Never Surrender: Preserving the Sacred Freedom of Conscience

Betsy Ross US Flag

As we mark another July 4th holiday where we honor this great nation, I want to share one of the reasons I think America is worth fighting for.

From the start, the men who signed the Declaration of Independence paid a high price. These were not perfect men, but the majority of them loved God and loved freedom. They were well-spoken men of means and education.  They had financial security and solid reputations.  But they valued liberty and freedom more than all else.  Twenty four were lawyers, eleven businessmen, nine were farmers. As a result of signing the Declaration of Independence, five were captured by the British and tortured as traitors, twelve had their homes ransacked and burned.  Nine died in the revolution.  Two lost sons during the war.

Why would they take such a risk?  These weren’t the impoverished people of the nation rising up.  This was the upper class and educated, they stood to lose the most!  Why?  The last sentence of the Declaration of Independence tells us.

“And for the support of this declaration, with a firm reliance on the protection of Divine Providence, we mutually pledge to each other our lives, our fortunes and our sacred honor.”

We find ourselves in a precarious spot as a nation.  Historians have alerted us to the familiar signs of national decay that preceded other great empires.  Egypt, Babylon, Greece, and Rome fell, not because of an overpowering force on the outside, but an eroding of national morals on the inside.

We are fortunate to live in America. Many have given their present, so we could have a future.  We don’t have to give up everything to build a nation; that was done before us.  But we stand as stewards upon the shoulders of their sacrifice.

Every nation derives meaning and purpose from some unifying quality—an ethnic character, a common religion, a shared history. The United States is different. America was founded at a particular time, by a particular people, on the basis of particular principles and ideas.

It has become unfashionable to call her unique among the nations, yet America is unique in history because its founding principles are unique. America is not a perfect country.  Far from it.  America is not sinless through history.  Yet we are unique. France and America both endured a revolution. We inherited George Washington who refused to be King and they got Napoleon who set himself up as emperor.  Why?  Because the principles upon which each nation was founded were different.

America was founded on freedom – especially freedom of conscience.

During ancient times and the Middle Ages, governments legislated not only proper social conduct, but also what a person could and could not believe.  

A crucial step along the way of religious and political freedom was a little event in history called the Protestant Reformation.  It was the Protestant Reformation that provided the socio-political context in which the United States was established.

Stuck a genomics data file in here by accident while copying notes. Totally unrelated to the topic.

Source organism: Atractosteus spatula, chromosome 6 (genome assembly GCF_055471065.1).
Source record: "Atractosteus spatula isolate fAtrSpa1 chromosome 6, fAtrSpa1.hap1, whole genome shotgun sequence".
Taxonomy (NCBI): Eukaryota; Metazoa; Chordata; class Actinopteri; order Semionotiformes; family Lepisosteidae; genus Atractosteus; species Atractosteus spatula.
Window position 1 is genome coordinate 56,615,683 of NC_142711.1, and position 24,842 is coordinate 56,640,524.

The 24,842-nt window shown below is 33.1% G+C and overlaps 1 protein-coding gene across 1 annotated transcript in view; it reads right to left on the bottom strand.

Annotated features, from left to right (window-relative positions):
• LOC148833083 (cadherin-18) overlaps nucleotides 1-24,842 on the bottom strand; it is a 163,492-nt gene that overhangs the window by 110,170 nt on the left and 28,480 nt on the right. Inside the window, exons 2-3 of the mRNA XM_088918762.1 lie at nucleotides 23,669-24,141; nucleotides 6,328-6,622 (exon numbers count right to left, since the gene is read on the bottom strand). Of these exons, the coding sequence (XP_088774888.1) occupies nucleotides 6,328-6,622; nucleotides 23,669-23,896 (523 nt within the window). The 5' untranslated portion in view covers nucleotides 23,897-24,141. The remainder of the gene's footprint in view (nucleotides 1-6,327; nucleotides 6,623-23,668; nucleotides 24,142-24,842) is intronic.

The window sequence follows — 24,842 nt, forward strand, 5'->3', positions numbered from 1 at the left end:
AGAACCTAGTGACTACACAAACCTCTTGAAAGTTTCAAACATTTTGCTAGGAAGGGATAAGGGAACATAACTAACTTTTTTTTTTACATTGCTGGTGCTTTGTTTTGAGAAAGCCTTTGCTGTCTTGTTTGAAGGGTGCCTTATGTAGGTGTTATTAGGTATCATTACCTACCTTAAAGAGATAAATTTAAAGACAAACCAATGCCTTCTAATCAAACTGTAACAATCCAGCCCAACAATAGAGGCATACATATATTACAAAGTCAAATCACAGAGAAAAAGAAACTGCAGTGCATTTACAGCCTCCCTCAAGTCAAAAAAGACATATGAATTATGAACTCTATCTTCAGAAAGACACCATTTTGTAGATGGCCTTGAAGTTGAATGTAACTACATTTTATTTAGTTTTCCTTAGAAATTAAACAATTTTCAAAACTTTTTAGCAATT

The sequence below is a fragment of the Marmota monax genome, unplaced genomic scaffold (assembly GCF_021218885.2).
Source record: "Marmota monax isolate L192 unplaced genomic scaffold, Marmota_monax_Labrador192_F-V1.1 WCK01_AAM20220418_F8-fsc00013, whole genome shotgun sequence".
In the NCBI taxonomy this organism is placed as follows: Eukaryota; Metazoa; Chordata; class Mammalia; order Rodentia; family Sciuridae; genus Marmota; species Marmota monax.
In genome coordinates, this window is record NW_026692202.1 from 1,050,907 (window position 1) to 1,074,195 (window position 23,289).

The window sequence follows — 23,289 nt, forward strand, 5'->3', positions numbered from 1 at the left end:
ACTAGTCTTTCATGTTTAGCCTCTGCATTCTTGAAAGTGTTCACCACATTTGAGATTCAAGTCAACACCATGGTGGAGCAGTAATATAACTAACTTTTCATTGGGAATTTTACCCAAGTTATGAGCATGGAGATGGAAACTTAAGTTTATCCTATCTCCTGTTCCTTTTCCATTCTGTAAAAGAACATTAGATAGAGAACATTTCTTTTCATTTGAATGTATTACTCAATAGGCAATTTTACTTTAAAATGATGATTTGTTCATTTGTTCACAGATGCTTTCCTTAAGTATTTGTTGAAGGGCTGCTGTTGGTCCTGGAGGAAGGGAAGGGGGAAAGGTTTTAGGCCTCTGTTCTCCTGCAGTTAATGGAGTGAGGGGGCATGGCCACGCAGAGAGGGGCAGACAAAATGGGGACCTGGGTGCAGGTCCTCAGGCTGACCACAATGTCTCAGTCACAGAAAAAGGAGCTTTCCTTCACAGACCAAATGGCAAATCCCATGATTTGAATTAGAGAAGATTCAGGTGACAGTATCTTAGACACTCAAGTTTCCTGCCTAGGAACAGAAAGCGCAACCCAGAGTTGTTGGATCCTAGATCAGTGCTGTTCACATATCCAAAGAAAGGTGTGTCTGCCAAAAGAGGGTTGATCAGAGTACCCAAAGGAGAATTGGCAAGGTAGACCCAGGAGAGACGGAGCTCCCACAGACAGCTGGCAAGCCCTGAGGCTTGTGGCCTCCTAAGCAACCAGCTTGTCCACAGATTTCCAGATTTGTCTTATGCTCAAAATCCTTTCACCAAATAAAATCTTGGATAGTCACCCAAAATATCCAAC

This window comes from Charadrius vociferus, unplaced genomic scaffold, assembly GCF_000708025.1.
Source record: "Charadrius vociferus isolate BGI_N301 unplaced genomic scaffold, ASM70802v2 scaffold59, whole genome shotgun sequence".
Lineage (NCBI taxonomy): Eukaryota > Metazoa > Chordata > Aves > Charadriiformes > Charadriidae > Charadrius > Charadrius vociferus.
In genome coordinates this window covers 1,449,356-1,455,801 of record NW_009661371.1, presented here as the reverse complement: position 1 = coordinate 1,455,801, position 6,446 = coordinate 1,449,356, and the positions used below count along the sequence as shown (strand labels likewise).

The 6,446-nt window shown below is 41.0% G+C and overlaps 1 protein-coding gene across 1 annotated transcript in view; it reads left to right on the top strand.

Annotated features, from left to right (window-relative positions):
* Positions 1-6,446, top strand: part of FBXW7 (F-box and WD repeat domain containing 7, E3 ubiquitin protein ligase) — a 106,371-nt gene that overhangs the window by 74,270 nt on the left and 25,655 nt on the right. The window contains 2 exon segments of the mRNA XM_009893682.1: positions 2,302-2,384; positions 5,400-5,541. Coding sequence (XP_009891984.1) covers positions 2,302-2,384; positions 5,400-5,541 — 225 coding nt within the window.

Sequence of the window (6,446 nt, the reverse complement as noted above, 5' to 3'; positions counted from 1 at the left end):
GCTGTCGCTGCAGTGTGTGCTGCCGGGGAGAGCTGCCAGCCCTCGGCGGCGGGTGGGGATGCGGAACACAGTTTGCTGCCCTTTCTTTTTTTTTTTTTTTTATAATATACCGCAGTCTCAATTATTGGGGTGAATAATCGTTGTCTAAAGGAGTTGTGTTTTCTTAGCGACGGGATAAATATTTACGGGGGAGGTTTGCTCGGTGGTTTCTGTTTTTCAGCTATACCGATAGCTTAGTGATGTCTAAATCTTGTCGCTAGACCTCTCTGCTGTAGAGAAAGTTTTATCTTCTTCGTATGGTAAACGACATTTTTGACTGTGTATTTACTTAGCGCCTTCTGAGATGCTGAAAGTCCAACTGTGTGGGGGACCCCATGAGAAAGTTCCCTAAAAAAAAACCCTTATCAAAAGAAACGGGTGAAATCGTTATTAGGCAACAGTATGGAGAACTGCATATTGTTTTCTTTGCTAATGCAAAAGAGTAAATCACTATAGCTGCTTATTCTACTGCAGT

Martin Luther planted a great seed when he stood before the court and told the authorities that it was wrong for anyone to act against his or her conscience in religious matters.  For Luther, God alone had authority over people’s consciences. He drew from the Biblical understanding that a person lives their lives in different, yet coherent spheres, the social and the spiritual – the Creator/Redeemer distinction.

God has given authority to civil government – the power of coercion. Civil law is meant to keep order for all people — to force people to behave.  Spiritual conversion is designed to redeem all people who have broken God’s laws. America is now debating this founding principle.

Can government force you to behave against your conscience? Luther would say no. Not any more than the church should force you to convert. If forced conversion is wrong because you cannot force a belief, than forced behavior is wrong if it violates the conscience. If an atheist baker believes that teaching children about God and hell is immoral, (See Richard Dawkins – a Brit, ironically) should he be obligated to bake a cake celebrating first communion or confirmation? Should he be forced against his conscience? (How evolution produced a conscience is for another blog post.) Should private citizens – and the companies they create — be forced to pay for abortions? Should doctors be forced to perform them? In the name of tolerance, we have become less tolerant.

We are moving toward dangerous territory. The territory of tyrants who wield power with no fear of the God who delegated that authority. Not only are they trying to force behavior, they want to force belief. They use the power of coercion, name-calling, bullying, and other forceful tactics to bring about compliance. My warning to this generation: Be mindful of what you surrender, the freedom of conscience was purchased by the blood of those who have gone before you.

May God bless America!